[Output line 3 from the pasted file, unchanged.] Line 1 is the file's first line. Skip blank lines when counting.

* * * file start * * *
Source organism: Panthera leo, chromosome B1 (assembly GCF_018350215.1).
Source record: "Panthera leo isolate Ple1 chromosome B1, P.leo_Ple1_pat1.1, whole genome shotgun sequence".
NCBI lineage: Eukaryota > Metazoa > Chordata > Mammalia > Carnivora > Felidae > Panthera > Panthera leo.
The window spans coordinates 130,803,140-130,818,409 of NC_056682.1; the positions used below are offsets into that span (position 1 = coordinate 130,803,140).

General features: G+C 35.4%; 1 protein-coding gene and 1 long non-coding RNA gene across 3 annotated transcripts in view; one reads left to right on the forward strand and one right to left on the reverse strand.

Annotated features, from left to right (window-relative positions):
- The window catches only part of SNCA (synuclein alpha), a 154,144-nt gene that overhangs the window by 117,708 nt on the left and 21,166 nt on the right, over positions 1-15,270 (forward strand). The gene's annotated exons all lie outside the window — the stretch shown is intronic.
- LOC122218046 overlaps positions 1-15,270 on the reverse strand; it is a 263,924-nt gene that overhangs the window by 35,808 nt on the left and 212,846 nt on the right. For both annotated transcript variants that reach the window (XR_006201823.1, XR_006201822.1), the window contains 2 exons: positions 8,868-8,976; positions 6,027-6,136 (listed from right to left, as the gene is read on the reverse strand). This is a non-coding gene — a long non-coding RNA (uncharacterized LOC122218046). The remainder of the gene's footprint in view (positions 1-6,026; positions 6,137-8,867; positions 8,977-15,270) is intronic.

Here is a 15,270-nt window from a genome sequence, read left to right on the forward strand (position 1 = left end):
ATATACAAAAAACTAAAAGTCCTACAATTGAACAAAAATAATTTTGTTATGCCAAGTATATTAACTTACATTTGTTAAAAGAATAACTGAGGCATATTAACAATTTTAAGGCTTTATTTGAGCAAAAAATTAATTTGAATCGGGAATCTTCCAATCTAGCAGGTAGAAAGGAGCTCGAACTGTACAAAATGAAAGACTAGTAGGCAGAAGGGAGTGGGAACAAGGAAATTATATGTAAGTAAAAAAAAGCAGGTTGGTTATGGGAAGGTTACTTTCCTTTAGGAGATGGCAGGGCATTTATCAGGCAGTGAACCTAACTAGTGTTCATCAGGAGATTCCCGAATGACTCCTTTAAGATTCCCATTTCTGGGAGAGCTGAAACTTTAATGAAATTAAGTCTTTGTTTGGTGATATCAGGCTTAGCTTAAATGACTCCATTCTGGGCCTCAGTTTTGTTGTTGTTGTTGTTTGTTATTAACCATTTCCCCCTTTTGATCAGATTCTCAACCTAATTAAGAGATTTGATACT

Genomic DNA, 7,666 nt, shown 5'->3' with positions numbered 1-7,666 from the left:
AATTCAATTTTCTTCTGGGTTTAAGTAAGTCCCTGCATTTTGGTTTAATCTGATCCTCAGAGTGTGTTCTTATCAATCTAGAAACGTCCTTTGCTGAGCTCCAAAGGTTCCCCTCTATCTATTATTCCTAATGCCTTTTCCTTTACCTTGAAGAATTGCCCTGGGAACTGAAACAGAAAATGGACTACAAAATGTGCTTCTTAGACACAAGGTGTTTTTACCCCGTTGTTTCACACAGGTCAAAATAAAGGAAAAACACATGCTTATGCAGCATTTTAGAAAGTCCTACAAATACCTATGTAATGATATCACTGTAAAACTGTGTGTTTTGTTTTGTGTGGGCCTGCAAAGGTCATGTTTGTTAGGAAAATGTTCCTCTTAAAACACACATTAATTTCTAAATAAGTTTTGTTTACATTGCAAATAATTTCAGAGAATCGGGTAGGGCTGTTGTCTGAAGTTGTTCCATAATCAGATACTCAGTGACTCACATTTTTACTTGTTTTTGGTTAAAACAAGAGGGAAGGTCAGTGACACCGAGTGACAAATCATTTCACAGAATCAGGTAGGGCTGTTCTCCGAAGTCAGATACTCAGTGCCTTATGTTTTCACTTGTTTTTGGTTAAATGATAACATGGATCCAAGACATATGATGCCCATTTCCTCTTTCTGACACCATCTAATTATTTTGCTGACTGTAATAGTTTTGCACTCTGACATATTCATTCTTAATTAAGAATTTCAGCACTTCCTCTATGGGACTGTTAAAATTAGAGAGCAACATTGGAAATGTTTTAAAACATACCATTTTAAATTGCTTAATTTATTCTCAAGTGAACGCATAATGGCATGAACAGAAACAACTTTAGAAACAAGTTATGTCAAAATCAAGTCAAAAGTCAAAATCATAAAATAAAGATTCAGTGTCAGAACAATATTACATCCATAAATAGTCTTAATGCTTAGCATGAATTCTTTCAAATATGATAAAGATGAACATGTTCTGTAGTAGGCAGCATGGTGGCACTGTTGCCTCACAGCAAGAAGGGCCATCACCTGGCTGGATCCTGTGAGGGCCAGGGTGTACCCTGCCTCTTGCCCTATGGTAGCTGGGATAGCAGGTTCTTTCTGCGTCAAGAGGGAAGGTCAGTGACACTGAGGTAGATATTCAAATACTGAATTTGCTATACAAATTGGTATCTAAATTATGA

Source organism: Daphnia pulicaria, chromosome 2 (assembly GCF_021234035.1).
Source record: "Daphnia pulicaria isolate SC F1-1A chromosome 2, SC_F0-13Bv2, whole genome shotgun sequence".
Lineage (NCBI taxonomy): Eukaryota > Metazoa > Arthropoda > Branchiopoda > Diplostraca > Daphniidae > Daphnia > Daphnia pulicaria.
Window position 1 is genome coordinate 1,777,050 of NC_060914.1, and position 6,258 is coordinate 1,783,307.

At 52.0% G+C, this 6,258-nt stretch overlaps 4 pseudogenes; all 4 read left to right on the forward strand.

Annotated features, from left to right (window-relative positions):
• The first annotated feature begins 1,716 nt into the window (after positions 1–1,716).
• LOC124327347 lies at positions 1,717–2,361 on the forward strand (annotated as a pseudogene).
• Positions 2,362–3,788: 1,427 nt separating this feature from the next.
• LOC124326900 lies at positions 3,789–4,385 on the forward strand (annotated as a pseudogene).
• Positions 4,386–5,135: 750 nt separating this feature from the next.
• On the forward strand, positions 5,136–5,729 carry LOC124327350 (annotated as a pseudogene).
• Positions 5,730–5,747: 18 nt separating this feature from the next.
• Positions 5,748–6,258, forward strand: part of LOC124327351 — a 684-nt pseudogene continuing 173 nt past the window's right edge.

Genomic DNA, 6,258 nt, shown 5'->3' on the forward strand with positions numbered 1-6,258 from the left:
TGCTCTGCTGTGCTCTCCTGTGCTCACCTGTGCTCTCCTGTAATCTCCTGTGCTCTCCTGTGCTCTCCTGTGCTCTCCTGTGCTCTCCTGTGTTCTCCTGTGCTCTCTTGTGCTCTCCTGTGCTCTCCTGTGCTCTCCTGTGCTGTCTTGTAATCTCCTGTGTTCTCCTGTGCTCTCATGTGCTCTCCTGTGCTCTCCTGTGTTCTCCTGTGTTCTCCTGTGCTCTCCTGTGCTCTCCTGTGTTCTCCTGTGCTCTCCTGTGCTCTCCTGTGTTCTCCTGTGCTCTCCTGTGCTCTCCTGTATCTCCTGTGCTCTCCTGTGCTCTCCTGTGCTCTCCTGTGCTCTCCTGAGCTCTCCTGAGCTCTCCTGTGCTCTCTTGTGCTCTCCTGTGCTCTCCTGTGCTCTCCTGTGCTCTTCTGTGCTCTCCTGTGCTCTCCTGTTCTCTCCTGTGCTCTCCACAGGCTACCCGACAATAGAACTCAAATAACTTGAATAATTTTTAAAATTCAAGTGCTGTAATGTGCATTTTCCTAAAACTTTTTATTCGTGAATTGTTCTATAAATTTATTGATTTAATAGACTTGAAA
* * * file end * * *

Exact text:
NCBI lineage: Eukaryota > Metazoa > Chordata > Mammalia > Carnivora > Felidae > Panthera > Panthera leo.